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Home : News
NEWS | Jan. 30, 2014

In Olympic quest, perseverance pays off for New York Guard member

By Tech. Sgt. David Eichaker National Guard Bureau

ARLINGTON, Va. - For Army Sgt. Matthew Mortensen, from the New York Army National Guard's 1156th Engineer Company, years of training have finally paid off.

Mortensen, 28, will be competing in the upcoming 2014 Winter Olympics in Sochi, Russia. The games begin Feb. 7.

Mortensen, who enlisted in 2010, secured his spot on the Olympic team when he and fellow Army athlete Sgt. Preston Griffall earned a ninth-place finish in the luge doubles event at the Luge World Cup Dec. 13 at Utah Olympic Park in Park City.

For Mortensen, the journey to the Olympics has taken more than half his life.

"I have been actively trying to make this Olympic team for 16 years now," said Mortensen.

Mortensen became attracted to the sport at a relatively young age.

Mortensen said when he was about 11 years old, his father worked for a company that sponsored the U.S. luge team." He would visit his father at work and see posters for the team hanging up in the office." From that point on, Mortensen said he knew what he wanted to do and after hearing radio commercials about tryouts for a luge team, his dad asked him if he wanted to go."

"It seemed like something fun to do on a Saturday," said Mortensen, "so we went and gave it a try."

Now, more than16 years after that Saturday, Mortensen said he has a sense of relief and fulfillment after qualifying for his first Olympic appearance.

"I could not believe that I was actually going to go," he said, adding that he finally knows he is capable of making the team.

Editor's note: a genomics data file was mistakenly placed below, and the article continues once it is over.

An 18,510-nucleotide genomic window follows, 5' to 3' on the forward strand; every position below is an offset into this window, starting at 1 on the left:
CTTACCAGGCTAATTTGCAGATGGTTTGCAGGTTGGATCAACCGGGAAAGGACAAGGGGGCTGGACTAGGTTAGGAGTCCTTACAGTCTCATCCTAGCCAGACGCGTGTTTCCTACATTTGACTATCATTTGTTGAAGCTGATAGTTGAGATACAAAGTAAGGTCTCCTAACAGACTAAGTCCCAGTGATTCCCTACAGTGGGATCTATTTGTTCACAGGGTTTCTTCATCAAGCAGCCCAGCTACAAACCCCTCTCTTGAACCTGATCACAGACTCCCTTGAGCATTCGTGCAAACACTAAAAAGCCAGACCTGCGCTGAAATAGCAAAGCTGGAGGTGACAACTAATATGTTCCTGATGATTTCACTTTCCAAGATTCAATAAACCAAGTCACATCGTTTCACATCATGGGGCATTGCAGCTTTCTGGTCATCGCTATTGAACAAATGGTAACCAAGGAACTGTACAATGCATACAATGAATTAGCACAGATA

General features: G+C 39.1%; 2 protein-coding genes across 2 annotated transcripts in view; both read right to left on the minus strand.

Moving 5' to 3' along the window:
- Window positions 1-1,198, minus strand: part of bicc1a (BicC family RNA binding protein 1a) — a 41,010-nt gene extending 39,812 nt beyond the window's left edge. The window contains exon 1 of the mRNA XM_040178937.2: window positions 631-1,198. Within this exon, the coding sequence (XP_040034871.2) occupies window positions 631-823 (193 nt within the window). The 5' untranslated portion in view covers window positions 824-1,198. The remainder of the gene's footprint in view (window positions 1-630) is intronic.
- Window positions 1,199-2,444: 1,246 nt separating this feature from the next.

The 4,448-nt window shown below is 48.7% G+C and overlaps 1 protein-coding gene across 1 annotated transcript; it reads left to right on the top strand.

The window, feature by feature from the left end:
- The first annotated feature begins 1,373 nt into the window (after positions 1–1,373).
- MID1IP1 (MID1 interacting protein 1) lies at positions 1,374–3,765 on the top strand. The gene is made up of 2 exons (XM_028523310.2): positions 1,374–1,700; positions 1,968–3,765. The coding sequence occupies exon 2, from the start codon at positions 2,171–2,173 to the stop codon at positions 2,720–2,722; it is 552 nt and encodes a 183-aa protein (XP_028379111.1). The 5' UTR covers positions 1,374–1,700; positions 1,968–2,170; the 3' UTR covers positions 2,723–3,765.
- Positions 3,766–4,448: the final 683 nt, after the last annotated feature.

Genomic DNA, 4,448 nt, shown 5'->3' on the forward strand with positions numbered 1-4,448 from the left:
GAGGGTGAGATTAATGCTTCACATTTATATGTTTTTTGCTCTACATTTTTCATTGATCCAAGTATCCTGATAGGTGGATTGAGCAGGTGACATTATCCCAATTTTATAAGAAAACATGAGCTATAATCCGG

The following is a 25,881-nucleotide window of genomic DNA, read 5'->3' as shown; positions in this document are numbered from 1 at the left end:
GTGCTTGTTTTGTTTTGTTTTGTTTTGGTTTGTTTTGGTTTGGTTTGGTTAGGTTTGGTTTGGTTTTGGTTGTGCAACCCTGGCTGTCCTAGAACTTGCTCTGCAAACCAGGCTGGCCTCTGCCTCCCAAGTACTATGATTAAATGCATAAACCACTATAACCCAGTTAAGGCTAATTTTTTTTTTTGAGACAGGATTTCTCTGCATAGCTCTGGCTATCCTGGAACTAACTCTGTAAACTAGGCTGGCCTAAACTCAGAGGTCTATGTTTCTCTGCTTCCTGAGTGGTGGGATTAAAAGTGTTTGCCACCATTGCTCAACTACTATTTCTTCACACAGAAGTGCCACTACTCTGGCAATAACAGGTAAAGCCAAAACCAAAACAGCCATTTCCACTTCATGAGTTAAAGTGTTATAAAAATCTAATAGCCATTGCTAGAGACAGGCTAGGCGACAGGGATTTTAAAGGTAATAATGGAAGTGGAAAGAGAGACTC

"No more race-offs, no more qualifications, this time I will be going to the games," he said.

Mortensen said his military training helped him reach his goals of being an Olympian.

"Both types of training (military and athletic) require attention to detail and firm dedication," said Mortensen, adding that being a dedicated Soldier helped him to be successful in his endeavors as an athlete.

Being competitive at this level takes commitment, motivation and hard work, Mortensen said.

And, he was up to that challenge.

"It is something that has made me push myself to the absolute maximum of my capabilities every year to maximize my chances of attaining my goal of going to the games," he said, adding he has given everything that he can to this sport.

Training for the Olympics is a year round practice with little time off.

"A typical day of training during the season consists of three hours at the track, video review of our runs, and two hours in a weight lifting gym," said Mortensen. During during a race week, athletes get six practice runs before the actual race, he said.

Mortensen's off-season training consists of weight lifting, sprints and use of an indoor refrigerated start facility that stays iced during the summer to practice luge starts.

Even when Mortensen would have alified times, he said he continued to work out continuously with his luge partner, Griffall.

"There were some issues with our sled that took a long time to figure out; we had to learn how to slide with each other and we had to learn how to communicate with each other effectively," said Mortensen.

Mortensen missed the Olympic time cut by less than a second in 2010.

"I was completely heartbroken," he said adding it took a while for him to get back into a luge mindset, but when he was, it was full steam ahead to make the 2014 team.

For Mortensen, there are both high and low points of the sport.

"My favorite part of the sport is the speed and the competition," said Mortensen, "I like the feeling that my body gets before each and every run and when I compete. It is a pure adrenaline rush. There is nothing that can quite compare."

One of the downsides of competing is having a bad race, he said.

"I am a perfectionist at everything I do; even if I go slow in a race, I can come to terms with it if I had good runs," Mortensen said. "When I have bad runs, I am hard on myself and it affects my attitude."

Seeing the world in a different light is one reward of being on the luge team.

"You get to see the world, observe and take part in different cultures and learn so much through the years," said Mortensen. "The world is an amazing place and I would never have been able to see it the way that I do if I was not an athlete on this team."

As a Soldier, an athlete, and as an individual, it is an incredible honor to be representing the United States in the Olympics," said Mortensen.